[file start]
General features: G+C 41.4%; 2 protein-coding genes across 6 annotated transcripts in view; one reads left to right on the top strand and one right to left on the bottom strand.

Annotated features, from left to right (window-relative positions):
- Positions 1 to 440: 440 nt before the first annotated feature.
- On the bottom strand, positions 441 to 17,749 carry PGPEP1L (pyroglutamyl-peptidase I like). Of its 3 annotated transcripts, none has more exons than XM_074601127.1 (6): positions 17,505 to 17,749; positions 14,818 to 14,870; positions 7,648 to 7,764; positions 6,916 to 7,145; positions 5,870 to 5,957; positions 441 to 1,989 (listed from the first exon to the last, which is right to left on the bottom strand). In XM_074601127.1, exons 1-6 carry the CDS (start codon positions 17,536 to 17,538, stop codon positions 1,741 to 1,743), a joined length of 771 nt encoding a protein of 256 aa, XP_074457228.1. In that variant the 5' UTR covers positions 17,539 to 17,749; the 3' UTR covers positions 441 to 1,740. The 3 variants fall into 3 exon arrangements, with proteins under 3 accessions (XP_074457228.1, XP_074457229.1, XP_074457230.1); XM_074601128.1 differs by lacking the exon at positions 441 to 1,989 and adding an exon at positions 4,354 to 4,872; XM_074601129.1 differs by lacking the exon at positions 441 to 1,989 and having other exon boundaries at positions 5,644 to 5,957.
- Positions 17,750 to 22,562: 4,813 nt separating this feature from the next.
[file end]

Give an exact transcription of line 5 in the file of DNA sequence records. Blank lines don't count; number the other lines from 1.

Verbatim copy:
- Positions 17,750 to 22,562: 4,813 nt separating this feature from the next.